This seventh annual high-level human rights conference is a unique event that brings experts from various fields with diverse backgrounds and differing views together under one roof with the common objective of ensuring enduring respect for human rights values.

The conference will address a number of today’s most important topics – terrorism, technological development, security, small states in a globalising world, culture and international cooperation – through a human rights perspective.

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Does technology pose a danger to human rights?

Technological development is creating many new and beneficial opportunities, but recent years have also demonstrated that technological advances can also have a downside. The rise of populism, internet hacking, fake news, cybercrime, terrorist groups that use social media for recruitment purposes – these are but a few examples of new, 21st century threats to fundamental rights. Read more..

Europe on the brink of a fundamental rights crisis

Europe’s bureaucratic and often project-based system is having trouble meeting the new challenges of today. We have been hit with a rise in populism and terrorism, extremist movements and the popularity of isolationist policies, a migration crisis and the closing of borders. A sense of security and protection are inevitable preconditions for the guarantee of human rights, but these can only be achieved through international agreements. Read more..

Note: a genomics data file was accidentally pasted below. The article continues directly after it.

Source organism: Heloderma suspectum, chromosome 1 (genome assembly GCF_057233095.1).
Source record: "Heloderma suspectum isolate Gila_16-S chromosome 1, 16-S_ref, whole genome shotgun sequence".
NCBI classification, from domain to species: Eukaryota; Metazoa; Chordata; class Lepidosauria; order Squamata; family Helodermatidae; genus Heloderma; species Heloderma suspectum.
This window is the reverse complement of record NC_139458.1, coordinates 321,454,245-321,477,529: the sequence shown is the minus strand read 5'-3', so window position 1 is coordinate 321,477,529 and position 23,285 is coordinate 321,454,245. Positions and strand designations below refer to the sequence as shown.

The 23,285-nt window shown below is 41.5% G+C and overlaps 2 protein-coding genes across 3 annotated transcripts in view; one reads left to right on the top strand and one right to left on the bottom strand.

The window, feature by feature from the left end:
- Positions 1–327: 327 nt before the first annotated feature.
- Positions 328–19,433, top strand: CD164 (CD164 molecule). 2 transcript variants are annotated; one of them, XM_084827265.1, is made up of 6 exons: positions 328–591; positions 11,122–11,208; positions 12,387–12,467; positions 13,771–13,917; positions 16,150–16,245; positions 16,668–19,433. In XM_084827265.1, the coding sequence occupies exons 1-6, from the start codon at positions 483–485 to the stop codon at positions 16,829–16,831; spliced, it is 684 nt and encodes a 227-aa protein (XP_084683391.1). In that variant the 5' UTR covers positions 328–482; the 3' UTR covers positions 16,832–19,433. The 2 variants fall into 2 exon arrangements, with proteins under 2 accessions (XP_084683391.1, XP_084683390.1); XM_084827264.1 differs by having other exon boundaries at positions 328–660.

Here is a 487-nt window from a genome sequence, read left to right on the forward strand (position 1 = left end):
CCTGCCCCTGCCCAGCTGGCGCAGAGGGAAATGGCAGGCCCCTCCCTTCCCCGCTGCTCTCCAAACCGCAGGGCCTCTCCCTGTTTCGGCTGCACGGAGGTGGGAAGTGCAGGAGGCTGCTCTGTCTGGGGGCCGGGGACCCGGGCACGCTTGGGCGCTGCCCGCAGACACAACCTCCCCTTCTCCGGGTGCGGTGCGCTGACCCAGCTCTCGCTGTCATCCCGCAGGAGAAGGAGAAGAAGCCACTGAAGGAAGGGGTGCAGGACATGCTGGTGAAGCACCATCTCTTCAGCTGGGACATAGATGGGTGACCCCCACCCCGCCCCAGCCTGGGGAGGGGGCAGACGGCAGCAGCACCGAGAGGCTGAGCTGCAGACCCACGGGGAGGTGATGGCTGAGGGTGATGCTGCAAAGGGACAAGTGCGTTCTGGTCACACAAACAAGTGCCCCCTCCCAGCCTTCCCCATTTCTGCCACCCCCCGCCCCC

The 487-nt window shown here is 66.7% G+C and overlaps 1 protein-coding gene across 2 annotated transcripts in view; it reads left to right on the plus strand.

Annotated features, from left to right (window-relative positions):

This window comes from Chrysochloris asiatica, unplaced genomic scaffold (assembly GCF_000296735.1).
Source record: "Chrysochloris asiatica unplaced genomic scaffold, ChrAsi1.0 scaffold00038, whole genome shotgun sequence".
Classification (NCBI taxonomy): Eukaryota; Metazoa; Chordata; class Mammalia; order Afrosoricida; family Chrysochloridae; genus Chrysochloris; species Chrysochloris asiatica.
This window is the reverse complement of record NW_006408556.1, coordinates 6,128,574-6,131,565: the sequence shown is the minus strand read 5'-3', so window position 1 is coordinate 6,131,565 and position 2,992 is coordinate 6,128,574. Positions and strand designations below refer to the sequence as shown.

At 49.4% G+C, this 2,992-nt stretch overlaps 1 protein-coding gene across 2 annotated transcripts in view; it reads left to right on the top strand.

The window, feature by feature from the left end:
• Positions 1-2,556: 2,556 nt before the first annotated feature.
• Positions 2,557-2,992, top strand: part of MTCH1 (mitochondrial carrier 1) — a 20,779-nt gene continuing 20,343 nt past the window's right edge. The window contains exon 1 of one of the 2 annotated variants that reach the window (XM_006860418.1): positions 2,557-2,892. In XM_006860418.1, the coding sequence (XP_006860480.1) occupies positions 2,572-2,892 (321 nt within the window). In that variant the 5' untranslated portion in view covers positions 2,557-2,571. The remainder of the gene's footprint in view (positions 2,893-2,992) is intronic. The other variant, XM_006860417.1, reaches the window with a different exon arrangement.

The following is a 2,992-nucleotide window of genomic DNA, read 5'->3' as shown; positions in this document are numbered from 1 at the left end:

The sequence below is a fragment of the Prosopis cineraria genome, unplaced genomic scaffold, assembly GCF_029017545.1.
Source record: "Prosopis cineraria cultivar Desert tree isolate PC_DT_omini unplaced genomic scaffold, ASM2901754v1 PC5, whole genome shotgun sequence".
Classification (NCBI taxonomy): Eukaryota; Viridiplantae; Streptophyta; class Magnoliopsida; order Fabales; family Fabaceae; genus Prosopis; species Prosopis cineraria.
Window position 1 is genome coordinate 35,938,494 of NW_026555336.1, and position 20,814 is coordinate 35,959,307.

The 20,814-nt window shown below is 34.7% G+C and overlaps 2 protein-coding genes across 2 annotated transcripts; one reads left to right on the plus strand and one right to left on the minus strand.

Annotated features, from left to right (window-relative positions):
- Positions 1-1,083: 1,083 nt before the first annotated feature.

Small states, indigenous peoples and human rights

Small states have a role in this world that large states do not always notice. Small states are flexible and can adapt faster to innovation and global change. This also holds true for human rights. In our rapidly changing world it is the small countries that are able to offer effective new solutions for the protection of human rights. Read more..

Are Human Rights in Freefall?

Human rights are basic values that we should carry with us at work, at home, in our personal, professional and international relations, in cyberspace, on social media and everywhere else. And yet lately, “human rights” seem to be empty words, something we speak about only in very particular contexts and which are recognised as belonging to specific groups only. Read more..